Archive for the SFW Category

Tintype Witches (almost), 1875

Posted in 19thC, Photograph, SFW on 25 June 2011 by redwitch1

When is a sexy witch, not a sexy witch? Or rather, when does an image seem to depict a sexy witch, but on closer examination not depict either a witch or a sexy witch? I dabbled with this question during the Halloween Countdown in 2009, with a series of posts on “stuff I leave out.” These posts covered images of witches who were too young for inclusion (no.1), women with misleadingly broad-brimmed hats (no.2 and no.4) and women who are described as witches, but who are only described thus figuratively (usually, because they are either very naughty, or because they are so sexy that their allure acts like magic; no.3).

Sadly, I could do many more posts showing items I bought on spec but had to reject when I got a chance to get a closer look at them. I could also do quite a few posts showing items I bought knowing that the image wouldn’t qualify for this blog. Indeed, I have been buying more of these marginal items recently, precisely because they help define the margins (especially between clown/witch). But this one I bought because the image is just so unbelievably awesome and because it is so wacky that it might actually have been intended to allude to witches.

As you can see, here we have four young women (Sexy? Tick), the fourth one is holding a broom (Witch paraphernalia? Another tick), the first one has a misleadingly-broad-brimmed hat, with a convenient shadow suggesting a pointed crown (Witch’s hat? Almost a tick), and two middle one are cradling a taxidermied raptor—an eagle perhaps—(Gothic paraphernalia? Another tick).

Since the first woman holds a dustpan and brush it seems likely that the fourth woman is holding a broom for cleaning purposes. But, if so, WTF is going on with the dead bird?! It is all very confusing. (To say nothing of the fact that if these girls could step out of this tintype would look perfectly at home at a goth bar. In fact they would knock the torn fishnets off some of the competition.)

After looking at the image for a while I realised I really didn’t care that it was not clear, or even unlikely, that this image depicted four witches: I wanted the photo so that these four gothic beauties could come to Melbourne and live with me. For ever. And even though it is not clear, or even unlikely, that this image depicts four witches, I thought some of you might like to see it too.

Nancy Gates, 1943

Posted in 40s, Halloween, Photograph, SFW on 12 June 2011 by redwitch1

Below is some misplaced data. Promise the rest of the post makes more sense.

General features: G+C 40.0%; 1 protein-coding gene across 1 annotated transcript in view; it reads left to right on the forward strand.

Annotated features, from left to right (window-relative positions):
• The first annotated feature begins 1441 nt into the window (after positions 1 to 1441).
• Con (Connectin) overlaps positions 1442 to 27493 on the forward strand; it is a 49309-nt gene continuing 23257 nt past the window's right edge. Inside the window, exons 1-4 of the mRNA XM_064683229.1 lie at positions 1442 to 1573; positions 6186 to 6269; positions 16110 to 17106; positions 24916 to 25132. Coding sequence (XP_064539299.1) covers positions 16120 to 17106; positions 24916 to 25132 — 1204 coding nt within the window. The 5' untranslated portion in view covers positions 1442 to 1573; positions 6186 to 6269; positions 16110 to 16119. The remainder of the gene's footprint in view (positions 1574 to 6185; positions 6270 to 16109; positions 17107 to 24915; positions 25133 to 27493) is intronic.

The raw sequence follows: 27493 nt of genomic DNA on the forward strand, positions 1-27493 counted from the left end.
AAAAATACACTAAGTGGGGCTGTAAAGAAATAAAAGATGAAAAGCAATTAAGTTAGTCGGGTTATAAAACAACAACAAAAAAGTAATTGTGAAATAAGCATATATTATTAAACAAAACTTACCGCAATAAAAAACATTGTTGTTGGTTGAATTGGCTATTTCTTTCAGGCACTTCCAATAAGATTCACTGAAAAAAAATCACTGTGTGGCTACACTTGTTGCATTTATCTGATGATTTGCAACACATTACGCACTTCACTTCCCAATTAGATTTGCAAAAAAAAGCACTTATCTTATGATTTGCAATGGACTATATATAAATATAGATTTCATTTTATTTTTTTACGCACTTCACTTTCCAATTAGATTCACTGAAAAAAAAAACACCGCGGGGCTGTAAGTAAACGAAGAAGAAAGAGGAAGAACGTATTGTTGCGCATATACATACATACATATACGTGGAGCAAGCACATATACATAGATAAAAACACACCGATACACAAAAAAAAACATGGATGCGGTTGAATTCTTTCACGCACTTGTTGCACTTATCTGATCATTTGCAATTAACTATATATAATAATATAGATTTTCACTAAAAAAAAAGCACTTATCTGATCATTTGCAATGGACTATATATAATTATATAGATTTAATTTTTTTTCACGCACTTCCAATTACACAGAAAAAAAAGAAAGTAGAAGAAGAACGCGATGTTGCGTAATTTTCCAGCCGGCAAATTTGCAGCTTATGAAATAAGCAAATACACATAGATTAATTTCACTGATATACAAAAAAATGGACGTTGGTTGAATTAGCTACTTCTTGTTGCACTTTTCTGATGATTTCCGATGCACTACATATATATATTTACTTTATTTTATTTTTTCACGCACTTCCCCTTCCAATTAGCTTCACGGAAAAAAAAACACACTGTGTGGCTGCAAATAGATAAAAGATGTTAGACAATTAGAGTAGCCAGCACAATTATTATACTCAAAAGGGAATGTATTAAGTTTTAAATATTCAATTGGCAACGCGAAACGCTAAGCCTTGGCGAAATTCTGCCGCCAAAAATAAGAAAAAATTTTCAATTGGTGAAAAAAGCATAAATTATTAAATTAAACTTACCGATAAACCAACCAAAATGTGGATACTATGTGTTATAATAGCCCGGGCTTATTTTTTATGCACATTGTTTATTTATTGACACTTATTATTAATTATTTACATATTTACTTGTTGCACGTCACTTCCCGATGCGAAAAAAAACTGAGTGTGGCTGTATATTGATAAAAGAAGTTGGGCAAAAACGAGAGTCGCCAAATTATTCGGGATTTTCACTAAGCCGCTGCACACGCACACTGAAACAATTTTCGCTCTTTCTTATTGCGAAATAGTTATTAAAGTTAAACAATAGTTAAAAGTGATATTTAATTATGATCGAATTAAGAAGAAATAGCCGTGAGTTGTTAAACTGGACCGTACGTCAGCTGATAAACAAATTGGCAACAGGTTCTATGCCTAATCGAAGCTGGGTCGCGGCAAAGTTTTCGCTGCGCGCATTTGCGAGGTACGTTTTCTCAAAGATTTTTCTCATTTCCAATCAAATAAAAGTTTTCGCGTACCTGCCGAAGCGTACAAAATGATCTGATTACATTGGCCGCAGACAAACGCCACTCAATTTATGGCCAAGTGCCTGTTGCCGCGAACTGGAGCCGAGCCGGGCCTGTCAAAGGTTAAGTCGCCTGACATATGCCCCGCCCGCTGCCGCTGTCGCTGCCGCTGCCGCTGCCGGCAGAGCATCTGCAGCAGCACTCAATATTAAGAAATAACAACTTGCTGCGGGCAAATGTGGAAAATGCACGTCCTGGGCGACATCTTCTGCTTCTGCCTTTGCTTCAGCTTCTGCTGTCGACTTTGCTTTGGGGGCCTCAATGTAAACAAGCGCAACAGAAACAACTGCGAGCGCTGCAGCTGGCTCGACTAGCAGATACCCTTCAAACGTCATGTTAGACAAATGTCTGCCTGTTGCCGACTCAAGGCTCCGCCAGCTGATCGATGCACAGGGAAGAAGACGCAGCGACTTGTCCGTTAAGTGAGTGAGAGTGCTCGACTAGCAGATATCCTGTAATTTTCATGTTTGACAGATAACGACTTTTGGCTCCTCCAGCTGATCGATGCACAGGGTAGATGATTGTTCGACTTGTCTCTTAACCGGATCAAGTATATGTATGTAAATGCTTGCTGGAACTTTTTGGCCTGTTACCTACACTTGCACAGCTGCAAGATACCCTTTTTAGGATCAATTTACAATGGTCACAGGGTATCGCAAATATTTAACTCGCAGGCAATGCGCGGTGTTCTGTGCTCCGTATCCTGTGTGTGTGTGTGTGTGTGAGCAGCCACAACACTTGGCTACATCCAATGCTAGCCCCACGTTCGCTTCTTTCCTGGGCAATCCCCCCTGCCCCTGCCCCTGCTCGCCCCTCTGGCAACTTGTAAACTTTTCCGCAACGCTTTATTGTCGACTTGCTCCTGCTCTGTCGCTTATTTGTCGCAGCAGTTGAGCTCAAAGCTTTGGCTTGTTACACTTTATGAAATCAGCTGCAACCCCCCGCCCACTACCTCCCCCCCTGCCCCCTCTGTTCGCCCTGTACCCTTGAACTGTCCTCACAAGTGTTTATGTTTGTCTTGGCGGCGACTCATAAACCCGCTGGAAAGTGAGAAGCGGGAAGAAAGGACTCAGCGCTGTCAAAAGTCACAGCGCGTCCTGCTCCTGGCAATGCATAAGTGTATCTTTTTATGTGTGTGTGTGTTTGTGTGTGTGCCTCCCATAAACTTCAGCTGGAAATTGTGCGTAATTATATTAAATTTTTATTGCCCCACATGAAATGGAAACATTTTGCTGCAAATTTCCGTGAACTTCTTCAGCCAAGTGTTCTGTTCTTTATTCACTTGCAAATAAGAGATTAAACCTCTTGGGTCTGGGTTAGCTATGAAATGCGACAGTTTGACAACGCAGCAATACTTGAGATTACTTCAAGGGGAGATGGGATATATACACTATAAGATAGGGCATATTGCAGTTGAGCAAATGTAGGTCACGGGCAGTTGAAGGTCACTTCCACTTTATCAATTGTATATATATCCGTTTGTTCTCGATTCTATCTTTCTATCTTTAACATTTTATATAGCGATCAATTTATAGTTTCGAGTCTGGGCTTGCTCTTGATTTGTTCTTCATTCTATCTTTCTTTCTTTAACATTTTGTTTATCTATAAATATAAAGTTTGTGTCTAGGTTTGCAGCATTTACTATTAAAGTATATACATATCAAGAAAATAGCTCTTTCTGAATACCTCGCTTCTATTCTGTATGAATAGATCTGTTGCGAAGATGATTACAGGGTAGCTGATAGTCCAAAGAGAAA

This is, unfortunately, only a reprint of a Nancy Gates Halloween press photo, but it is a very high quality one and I wanted to round out my series of press photos from before the end of WWII before I move on to other topics.

Gates (b. 1926) arrived in Hollywood in 1941 and was contracted to RKO at the age of fifteen. Over the next decade she appeared in a score of films‚including The Magnificent Ambersons and Hitler’s Children, before taking on a long series of bit-parts on TV.

The costume and props in this photo are as basic as you can get (as you can see below). In fact, the costume is comprised solely of a besom/broom and a cauldron: the bats and JOL are only “atmosphere” and the silk button-up shirt and short-shorts are simply pin-up requirements. Gates is very cute, but she looks both young and awkward among the props in this pin-up outfit. I am assuming this photo was taken in 1943 or 1944 when she was 17 or 18.

There is a second photo in this series, where Gates has her right hand on her hip and she is leaning on her broom. So far I have only seen reprints of both photos, but I am holding out for an original. With luck the snipe on an original photo will provide a more accurate date. Until then …

Leggy Lucia Carroll, 1941

Posted in 40s, Photograph, SFW on 4 June 2011 by redwitch1

This Lucia Carroll press photo was probably released in 1941 rather than 1940, but both are possible. Lucia Carroll (fl. 1940–55) appeared—uncredited—in a series of films in 1940 and 1941, appearing in her first credited role in January 1942. None of her films are particularly memorable and so she has not attracted a Wikipedia entry.

Digging around, I find that in May 1941 Carroll appeared in a photo-shoot in Life of a Leslie Charteris novella: The Saint Goes West: The Mystery of the Palm Springs Playboy. As Burl Barer writes, Carroll portrays Ginny, one of “the luscious women in the life of playboy Freddy Pellman.” In Life, Carroll is described simply as “an attractive redhead”—but, as usual, it is the “beautiful blonde” (Marjorie Woodworth) who gets all the best shots.

With this photo in front of us, it is hard to understand why luscious, leggy Lucia Carroll didn’t get more time in front of the camera. She certainly makes for an eye-popping red[headed] witch in this figure-hugging, diaphanous black outfit, with its split skirt and pendulous sleeves.

Of course, the angle of the photo helps, looking up—as we are—along one long, bare leg, which draws the eye up over Carroll’s narrow hips, tiny waist, not-so-tiny bust (emphasised rather than concealed by a snow-white bra), to a defiant face, looking into the distance off-camera. The hat is a masterpiece: I love these witchy hats with calico undersides, which radiate pleats like a devilish halo (like this one, and Gale Robbins here). It is a shame they went out of fashion …

Emerald City Comicon Artbook, 2011

Posted in 2000+, Book, SFW on 29 May 2011 by redwitch1

Twixraider has sent me a link to this fabulous witchy artwork.

I know nothing more about the Emerald City Comicon Artbook that appears on this page [but see UPDATE below], but if you look here you will see that brandstudio have published, among many other things, an Emerald City Comicon Artbook in 2009 and 2010 as well. They all look great, and the price seems very reasonable … and if anyone buys one they can tell me who should get the credit for this fab artwork!

[UPDATE 29 May 11: Thanks to the all-knowing Skott I can now identify the artist as “Adam Hughes, comic pin-up artist extraordinaire.” The artist’s DeviantArt gallery is here; the page for this image is here.]

The Bewitched Leila Hyams, 1928